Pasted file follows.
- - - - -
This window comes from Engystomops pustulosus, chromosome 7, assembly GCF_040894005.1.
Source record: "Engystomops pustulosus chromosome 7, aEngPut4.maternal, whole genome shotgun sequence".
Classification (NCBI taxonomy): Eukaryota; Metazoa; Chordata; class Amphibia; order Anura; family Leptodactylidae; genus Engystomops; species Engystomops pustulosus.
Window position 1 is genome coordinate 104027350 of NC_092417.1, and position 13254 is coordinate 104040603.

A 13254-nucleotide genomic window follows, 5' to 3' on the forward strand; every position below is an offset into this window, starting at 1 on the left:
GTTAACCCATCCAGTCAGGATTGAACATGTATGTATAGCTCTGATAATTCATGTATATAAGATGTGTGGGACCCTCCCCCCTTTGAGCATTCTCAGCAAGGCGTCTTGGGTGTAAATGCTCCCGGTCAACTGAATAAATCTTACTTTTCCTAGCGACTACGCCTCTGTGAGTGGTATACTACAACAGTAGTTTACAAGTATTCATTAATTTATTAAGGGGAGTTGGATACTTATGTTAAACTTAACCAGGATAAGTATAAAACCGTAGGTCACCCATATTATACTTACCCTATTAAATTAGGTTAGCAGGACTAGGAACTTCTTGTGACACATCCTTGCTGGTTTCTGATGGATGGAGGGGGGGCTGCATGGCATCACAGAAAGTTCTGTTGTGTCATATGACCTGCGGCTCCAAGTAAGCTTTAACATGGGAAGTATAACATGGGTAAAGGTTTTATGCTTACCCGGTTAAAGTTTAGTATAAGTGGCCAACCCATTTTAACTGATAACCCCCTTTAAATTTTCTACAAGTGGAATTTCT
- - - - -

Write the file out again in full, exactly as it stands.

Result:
This window comes from Engystomops pustulosus, chromosome 7, assembly GCF_040894005.1.
Source record: "Engystomops pustulosus chromosome 7, aEngPut4.maternal, whole genome shotgun sequence".
Classification (NCBI taxonomy): Eukaryota; Metazoa; Chordata; class Amphibia; order Anura; family Leptodactylidae; genus Engystomops; species Engystomops pustulosus.
Window position 1 is genome coordinate 104027350 of NC_092417.1, and position 13254 is coordinate 104040603.

A 13254-nucleotide genomic window follows, 5' to 3' on the forward strand; every position below is an offset into this window, starting at 1 on the left:
GTTAACCCATCCAGTCAGGATTGAACATGTATGTATAGCTCTGATAATTCATGTATATAAGATGTGTGGGACCCTCCCCCCTTTGAGCATTCTCAGCAAGGCGTCTTGGGTGTAAATGCTCCCGGTCAACTGAATAAATCTTACTTTTCCTAGCGACTACGCCTCTGTGAGTGGTATACTACAACAGTAGTTTACAAGTATTCATTAATTTATTAAGGGGAGTTGGATACTTATGTTAAACTTAACCAGGATAAGTATAAAACCGTAGGTCACCCATATTATACTTACCCTATTAAATTAGGTTAGCAGGACTAGGAACTTCTTGTGACACATCCTTGCTGGTTTCTGATGGATGGAGGGGGGGCTGCATGGCATCACAGAAAGTTCTGTTGTGTCATATGACCTGCGGCTCCAAGTAAGCTTTAACATGGGAAGTATAACATGGGTAAAGGTTTTATGCTTACCCGGTTAAAGTTTAGTATAAGTGGCCAACCCATTTTAACTGATAACCCCCTTTAAATTTTCTACAAGTGGAATTTCT